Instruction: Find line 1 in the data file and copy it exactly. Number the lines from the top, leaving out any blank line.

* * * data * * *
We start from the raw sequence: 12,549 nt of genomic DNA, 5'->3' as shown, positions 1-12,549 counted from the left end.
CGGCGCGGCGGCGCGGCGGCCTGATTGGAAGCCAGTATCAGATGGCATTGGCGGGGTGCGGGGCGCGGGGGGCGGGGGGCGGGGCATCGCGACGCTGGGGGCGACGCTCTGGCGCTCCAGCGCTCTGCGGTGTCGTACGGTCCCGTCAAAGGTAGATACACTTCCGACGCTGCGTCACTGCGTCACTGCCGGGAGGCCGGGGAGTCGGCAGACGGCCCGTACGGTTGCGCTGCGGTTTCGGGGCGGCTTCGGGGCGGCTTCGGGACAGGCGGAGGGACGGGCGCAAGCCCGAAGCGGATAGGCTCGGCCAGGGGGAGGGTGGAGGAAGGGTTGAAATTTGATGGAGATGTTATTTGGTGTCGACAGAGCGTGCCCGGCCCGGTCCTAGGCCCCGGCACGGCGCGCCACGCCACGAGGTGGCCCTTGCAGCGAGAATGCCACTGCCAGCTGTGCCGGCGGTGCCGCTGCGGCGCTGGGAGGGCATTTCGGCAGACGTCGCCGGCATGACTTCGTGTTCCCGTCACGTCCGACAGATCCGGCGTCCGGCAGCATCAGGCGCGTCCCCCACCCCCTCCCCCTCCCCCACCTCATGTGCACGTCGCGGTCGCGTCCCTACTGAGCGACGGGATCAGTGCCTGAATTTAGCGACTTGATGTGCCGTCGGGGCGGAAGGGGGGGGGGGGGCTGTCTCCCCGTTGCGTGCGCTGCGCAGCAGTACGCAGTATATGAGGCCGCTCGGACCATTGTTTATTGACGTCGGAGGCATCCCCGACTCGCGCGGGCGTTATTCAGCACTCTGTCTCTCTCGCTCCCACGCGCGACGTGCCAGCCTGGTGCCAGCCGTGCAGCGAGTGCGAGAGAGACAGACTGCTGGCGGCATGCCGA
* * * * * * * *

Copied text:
We start from the raw sequence: 12,549 nt of genomic DNA, 5'->3' as shown, positions 1-12,549 counted from the left end.